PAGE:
The most notable issue with the original game’s graphics, the severe pop-in, has also been drastically improved. Draw distances are far longer than they were before, meaning those jarring moments when bridges and Ferris wheels suddenly appeared out of nowhere are a thing of the past: everything feels like the sort of thing the developers presumably intended to achieve back in 1992 but weren’t able to.
Some purists may turn their nose up at these improvements, and argue that Virtua Racing was never supposed to be played in 1080p at 60 frames per second, with draw distances longer than Pinocchio’s snout after he fails a lie detector test. Indeed, there are no options to play in any sort of ‘classic’ mode (at least not that we could see), meaning if you actually want the pop-in and lower frame rate for nostalgia’s sake you’re out of luck: it’s the good stuff or nothing.
Its looks aren’t the only element given a revamp. One of the other major new additions is an optional new steering mode. The original arcade version’s steering was famously slippery, and turning even a little too hard could result in your car spinning out. With time you could learn the car’s limits and figure out how far you could push them on each corner, making it all the more satisfying when you pulled off progressively faster laps. For those who aren’t up for that challenge, the new ‘standard’ handling option makes the game feel far more like modern racing games, and makes spinning out while turning all but impossible. Again, the die-hards will baulk at this and consider it an insult to the past, but at least this time it’s optional.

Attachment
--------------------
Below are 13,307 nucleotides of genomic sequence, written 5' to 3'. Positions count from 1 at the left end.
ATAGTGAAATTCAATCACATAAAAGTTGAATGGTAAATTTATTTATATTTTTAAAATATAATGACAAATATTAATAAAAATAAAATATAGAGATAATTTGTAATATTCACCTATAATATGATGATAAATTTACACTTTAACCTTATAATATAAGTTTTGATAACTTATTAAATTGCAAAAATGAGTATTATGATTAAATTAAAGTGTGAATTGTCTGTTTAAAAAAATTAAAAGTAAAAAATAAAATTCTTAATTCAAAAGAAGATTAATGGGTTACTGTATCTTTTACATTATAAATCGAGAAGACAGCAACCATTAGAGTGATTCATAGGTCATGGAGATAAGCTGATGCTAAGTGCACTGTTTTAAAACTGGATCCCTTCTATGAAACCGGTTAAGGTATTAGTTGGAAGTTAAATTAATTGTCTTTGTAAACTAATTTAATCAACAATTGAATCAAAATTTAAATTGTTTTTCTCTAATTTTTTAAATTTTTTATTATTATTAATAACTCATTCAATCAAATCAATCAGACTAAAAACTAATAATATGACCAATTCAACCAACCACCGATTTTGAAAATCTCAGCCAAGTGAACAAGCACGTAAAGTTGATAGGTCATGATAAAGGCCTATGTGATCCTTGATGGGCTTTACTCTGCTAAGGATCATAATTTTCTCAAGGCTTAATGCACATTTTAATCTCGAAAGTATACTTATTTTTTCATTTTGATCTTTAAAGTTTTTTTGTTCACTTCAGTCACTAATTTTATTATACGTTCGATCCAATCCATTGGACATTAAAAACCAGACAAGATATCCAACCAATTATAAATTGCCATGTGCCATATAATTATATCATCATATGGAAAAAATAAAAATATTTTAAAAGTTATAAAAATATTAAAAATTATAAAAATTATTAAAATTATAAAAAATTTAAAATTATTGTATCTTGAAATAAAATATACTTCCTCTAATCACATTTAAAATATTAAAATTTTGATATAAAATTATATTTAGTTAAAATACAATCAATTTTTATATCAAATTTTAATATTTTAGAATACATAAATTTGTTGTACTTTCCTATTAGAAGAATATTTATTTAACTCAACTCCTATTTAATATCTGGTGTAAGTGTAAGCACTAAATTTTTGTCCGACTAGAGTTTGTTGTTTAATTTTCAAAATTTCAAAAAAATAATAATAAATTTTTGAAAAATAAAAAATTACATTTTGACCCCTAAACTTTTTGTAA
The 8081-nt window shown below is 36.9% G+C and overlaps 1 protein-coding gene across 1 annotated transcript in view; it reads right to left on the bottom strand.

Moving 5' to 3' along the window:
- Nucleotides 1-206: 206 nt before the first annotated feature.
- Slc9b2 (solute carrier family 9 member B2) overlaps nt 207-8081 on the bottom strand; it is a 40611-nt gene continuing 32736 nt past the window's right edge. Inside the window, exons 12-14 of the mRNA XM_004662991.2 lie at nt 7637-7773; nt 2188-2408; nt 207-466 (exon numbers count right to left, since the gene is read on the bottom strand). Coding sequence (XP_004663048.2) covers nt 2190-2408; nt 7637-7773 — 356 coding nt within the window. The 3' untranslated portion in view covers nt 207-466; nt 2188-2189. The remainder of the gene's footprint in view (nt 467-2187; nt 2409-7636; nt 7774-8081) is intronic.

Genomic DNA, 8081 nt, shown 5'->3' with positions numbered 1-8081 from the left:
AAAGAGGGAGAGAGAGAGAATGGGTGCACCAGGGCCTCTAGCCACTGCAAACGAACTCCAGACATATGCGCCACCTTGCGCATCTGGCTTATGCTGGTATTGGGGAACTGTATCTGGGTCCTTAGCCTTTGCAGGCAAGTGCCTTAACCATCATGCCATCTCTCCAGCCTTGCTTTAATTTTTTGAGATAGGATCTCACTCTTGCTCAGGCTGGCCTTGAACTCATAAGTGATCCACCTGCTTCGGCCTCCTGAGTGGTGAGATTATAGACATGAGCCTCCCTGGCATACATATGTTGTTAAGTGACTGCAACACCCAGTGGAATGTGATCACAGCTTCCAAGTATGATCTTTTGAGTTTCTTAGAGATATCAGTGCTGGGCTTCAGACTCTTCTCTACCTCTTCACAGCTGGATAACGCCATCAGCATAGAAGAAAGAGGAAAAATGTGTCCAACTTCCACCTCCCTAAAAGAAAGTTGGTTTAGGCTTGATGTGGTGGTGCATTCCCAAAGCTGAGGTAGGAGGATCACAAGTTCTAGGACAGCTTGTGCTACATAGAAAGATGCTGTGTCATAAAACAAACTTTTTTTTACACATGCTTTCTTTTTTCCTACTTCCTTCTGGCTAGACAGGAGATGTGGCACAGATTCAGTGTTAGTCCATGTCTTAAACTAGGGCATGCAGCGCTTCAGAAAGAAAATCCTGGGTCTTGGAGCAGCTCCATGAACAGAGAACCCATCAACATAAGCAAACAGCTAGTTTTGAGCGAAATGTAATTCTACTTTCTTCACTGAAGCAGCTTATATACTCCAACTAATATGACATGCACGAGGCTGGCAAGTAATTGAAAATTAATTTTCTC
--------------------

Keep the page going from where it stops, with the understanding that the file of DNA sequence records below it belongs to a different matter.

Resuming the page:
Craving something a bit more meaty than the standard 5-lap races? A new Grand Prix option has also been added, upping the number of laps to 20 and making things like tyre wear and pit stops relevant. Both were present in the original too, but with only five laps they weren’t really worth taking into consideration: now you can really feel your handling start to suffer after around 10 laps and have to make a call as to whether you want to soldier on with the handicap or pit in and give up 10 seconds or so to restore your car to perfect condition.
Multiplayer racing was one of the big selling points of Virtua Racing in the arcades, so it’s covered here too. There’s local multiplayer support for up to eight players in split-screen, which is a lovely gimmick and still moves perfectly smoothly but is practically unplayable given how small the screens get: we’d recommend sticking to no more than four. As for online, it’s probably the game’s main letdown: it’s limited to 2-player races and we constantly had issues with lag (presumably because most of our opponents were based in Japan rather than nearby – this review is based on the Japanese version of the game).